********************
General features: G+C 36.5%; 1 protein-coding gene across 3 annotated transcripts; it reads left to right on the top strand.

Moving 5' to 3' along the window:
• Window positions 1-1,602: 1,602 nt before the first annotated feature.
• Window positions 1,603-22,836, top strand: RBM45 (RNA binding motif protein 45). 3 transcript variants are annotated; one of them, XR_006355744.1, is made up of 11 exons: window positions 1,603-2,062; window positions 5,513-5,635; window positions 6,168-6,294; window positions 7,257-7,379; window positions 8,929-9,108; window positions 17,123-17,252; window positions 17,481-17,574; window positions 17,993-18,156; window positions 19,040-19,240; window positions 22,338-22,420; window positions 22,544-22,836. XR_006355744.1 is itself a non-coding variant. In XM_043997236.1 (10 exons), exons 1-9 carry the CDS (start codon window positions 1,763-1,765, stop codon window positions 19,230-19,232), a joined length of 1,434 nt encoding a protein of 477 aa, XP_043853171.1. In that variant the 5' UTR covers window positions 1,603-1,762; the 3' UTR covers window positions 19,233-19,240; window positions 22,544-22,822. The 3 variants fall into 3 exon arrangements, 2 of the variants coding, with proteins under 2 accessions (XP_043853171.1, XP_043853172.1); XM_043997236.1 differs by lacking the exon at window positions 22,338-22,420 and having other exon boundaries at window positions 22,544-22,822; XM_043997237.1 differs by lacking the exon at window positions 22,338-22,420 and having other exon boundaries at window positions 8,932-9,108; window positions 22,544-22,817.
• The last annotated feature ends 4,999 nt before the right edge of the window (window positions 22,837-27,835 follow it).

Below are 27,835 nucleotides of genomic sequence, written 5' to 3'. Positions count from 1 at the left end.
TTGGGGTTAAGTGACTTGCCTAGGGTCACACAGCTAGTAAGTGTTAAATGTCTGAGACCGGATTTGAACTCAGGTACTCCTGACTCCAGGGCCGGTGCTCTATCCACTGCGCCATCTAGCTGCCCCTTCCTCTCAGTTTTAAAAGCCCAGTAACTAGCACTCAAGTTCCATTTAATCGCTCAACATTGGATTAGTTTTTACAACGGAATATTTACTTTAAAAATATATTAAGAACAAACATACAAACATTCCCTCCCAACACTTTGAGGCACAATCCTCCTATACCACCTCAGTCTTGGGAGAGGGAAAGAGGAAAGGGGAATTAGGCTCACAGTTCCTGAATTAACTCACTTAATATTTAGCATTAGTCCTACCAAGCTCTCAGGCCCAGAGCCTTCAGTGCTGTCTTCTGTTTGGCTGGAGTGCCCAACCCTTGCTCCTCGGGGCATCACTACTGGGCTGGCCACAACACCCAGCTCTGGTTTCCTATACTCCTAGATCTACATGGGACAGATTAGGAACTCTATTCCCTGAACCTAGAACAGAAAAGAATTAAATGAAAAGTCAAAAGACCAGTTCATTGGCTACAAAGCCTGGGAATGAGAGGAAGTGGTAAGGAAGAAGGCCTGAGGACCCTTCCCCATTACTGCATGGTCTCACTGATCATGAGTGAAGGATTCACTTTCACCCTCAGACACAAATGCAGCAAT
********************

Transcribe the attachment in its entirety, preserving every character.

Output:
General features: G+C 36.5%; 1 protein-coding gene across 3 annotated transcripts; it reads left to right on the top strand.

Moving 5' to 3' along the window:
• Window positions 1-1,602: 1,602 nt before the first annotated feature.
• Window positions 1,603-22,836, top strand: RBM45 (RNA binding motif protein 45). 3 transcript variants are annotated; one of them, XR_006355744.1, is made up of 11 exons: window positions 1,603-2,062; window positions 5,513-5,635; window positions 6,168-6,294; window positions 7,257-7,379; window positions 8,929-9,108; window positions 17,123-17,252; window positions 17,481-17,574; window positions 17,993-18,156; window positions 19,040-19,240; window positions 22,338-22,420; window positions 22,544-22,836. XR_006355744.1 is itself a non-coding variant. In XM_043997236.1 (10 exons), exons 1-9 carry the CDS (start codon window positions 1,763-1,765, stop codon window positions 19,230-19,232), a joined length of 1,434 nt encoding a protein of 477 aa, XP_043853171.1. In that variant the 5' UTR covers window positions 1,603-1,762; the 3' UTR covers window positions 19,233-19,240; window positions 22,544-22,822. The 3 variants fall into 3 exon arrangements, 2 of the variants coding, with proteins under 2 accessions (XP_043853171.1, XP_043853172.1); XM_043997236.1 differs by lacking the exon at window positions 22,338-22,420 and having other exon boundaries at window positions 22,544-22,822; XM_043997237.1 differs by lacking the exon at window positions 22,338-22,420 and having other exon boundaries at window positions 8,932-9,108; window positions 22,544-22,817.
• The last annotated feature ends 4,999 nt before the right edge of the window (window positions 22,837-27,835 follow it).

Below are 27,835 nucleotides of genomic sequence, written 5' to 3'. Positions count from 1 at the left end.
TTGGGGTTAAGTGACTTGCCTAGGGTCACACAGCTAGTAAGTGTTAAATGTCTGAGACCGGATTTGAACTCAGGTACTCCTGACTCCAGGGCCGGTGCTCTATCCACTGCGCCATCTAGCTGCCCCTTCCTCTCAGTTTTAAAAGCCCAGTAACTAGCACTCAAGTTCCATTTAATCGCTCAACATTGGATTAGTTTTTACAACGGAATATTTACTTTAAAAATATATTAAGAACAAACATACAAACATTCCCTCCCAACACTTTGAGGCACAATCCTCCTATACCACCTCAGTCTTGGGAGAGGGAAAGAGGAAAGGGGAATTAGGCTCACAGTTCCTGAATTAACTCACTTAATATTTAGCATTAGTCCTACCAAGCTCTCAGGCCCAGAGCCTTCAGTGCTGTCTTCTGTTTGGCTGGAGTGCCCAACCCTTGCTCCTCGGGGCATCACTACTGGGCTGGCCACAACACCCAGCTCTGGTTTCCTATACTCCTAGATCTACATGGGACAGATTAGGAACTCTATTCCCTGAACCTAGAACAGAAAAGAATTAAATGAAAAGTCAAAAGACCAGTTCATTGGCTACAAAGCCTGGGAATGAGAGGAAGTGGTAAGGAAGAAGGCCTGAGGACCCTTCCCCATTACTGCATGGTCTCACTGATCATGAGTGAAGGATTCACTTTCACCCTCAGACACAAATGCAGCAAT